If, as now appears to be the case, the Swiss Goblet was indeed made in Switzerland, it joins a group of locally made glasses that includes a large number of enameled glasses (Fig. 24). The decoration of these vessels, known among glass historians as “peasant glasses,” nearly always includes a date that is, without exception, in the 18th century. Peasant glasses have two features in common with the Swiss Goblet group: the glass is often of exceptional clarity, and the bottoms of the vessels are noticeably—and evidently intentionally—much thicker than the walls.
Nine Venetian-Style Glassworking Centers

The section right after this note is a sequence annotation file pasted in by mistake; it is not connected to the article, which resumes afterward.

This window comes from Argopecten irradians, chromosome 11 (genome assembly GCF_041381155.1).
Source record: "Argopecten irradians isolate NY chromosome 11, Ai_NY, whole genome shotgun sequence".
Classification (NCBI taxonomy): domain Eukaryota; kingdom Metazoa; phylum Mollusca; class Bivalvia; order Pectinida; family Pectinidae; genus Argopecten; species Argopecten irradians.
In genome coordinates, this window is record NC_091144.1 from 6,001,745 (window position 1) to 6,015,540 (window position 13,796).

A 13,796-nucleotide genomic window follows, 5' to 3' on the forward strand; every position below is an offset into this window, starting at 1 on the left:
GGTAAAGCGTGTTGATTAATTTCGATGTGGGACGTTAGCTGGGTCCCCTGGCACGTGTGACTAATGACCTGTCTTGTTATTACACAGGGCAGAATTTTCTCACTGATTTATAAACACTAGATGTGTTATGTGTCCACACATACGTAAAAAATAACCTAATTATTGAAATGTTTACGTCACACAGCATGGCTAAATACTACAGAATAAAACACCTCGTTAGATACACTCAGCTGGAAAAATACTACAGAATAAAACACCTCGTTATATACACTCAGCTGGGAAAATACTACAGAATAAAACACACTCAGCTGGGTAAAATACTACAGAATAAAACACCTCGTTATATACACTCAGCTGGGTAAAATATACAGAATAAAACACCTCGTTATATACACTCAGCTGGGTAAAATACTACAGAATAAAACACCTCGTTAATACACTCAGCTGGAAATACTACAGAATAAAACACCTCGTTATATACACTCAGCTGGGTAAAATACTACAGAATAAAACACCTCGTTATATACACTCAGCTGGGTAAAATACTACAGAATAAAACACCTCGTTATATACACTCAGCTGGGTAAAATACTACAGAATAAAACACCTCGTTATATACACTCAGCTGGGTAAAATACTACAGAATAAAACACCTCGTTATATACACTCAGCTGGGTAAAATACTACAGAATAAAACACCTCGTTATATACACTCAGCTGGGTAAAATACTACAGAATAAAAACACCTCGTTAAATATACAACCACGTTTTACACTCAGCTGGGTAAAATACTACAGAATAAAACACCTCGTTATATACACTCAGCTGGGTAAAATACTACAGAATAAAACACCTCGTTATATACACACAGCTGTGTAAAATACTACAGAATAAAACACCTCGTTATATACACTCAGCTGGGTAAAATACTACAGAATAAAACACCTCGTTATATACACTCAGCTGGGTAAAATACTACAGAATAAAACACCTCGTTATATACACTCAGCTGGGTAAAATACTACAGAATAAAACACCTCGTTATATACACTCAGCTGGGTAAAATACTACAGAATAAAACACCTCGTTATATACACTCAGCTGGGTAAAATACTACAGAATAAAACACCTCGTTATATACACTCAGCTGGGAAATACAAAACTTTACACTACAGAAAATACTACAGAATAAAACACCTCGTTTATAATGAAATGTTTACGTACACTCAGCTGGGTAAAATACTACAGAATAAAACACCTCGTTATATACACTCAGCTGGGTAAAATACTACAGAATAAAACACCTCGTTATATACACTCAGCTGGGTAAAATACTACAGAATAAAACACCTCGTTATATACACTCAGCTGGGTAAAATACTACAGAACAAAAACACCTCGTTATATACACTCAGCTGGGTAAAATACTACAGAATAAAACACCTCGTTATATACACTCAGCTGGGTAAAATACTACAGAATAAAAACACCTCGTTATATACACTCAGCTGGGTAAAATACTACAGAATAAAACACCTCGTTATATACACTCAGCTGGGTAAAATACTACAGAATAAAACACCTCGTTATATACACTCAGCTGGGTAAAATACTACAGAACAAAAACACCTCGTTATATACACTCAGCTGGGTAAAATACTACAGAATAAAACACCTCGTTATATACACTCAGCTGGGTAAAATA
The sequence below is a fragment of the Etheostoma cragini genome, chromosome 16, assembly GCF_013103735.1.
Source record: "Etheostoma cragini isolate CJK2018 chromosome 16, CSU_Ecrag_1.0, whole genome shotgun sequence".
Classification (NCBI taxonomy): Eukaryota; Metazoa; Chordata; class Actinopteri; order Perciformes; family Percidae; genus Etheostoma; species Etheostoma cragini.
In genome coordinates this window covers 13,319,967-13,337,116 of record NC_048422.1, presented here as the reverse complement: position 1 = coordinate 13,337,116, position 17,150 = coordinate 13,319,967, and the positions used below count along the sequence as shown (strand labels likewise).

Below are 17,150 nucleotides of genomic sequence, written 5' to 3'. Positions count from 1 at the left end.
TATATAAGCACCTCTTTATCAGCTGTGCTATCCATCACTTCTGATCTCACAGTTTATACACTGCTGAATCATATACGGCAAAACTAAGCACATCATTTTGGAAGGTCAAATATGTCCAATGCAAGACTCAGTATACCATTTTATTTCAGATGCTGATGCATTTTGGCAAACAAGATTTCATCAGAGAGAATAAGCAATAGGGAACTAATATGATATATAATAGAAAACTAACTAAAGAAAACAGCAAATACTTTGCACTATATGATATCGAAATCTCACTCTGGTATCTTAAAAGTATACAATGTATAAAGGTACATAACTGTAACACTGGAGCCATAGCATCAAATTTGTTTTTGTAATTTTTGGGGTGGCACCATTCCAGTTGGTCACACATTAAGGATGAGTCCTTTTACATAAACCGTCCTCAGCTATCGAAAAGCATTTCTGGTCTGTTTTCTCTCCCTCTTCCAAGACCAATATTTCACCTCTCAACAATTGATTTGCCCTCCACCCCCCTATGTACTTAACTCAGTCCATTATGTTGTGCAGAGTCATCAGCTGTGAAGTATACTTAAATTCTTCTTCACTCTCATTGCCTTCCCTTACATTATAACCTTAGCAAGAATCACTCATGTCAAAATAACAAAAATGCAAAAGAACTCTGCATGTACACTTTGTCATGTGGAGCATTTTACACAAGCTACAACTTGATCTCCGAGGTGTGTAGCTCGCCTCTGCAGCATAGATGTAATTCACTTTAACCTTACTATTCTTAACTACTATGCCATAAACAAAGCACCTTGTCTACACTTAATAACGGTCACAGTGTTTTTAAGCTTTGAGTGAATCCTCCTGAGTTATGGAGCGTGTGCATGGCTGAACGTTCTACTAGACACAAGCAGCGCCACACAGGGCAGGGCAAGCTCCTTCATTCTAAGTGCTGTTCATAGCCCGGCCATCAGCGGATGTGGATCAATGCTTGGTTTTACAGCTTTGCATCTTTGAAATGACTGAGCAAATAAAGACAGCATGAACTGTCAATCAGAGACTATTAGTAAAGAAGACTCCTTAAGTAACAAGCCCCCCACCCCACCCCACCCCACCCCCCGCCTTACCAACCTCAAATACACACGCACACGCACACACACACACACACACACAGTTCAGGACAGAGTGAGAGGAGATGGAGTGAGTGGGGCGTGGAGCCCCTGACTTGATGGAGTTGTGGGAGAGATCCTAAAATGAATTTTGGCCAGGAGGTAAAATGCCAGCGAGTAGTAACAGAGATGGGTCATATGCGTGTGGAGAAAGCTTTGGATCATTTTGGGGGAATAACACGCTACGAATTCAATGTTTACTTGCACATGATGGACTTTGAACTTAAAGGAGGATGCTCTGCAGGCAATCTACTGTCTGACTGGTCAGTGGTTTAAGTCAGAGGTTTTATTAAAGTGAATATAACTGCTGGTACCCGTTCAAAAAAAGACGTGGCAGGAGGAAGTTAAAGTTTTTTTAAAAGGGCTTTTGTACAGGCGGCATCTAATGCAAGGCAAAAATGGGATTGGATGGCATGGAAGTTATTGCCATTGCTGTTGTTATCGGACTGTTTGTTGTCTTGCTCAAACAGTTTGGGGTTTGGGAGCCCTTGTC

Recent reconsideration of the origin of this goblet and its many parallels in private and public collections exemplifies how a long-established and -accepted provenance can, on solid grounds, be revised. Although these glasses have long been identified as having been made in the Low Countries in the 17th century, new archaeological evidence suggests that they are more likely to have been produced in one or more glasshouses in Switzerland in the early 18th century.29
Two characteristic features of this group are well outside the norm for Venetian glass: (1) the greater thickness of the bottom of the cups, and (2) the greater wall thickness of the glass on which the filigrana canes reside.30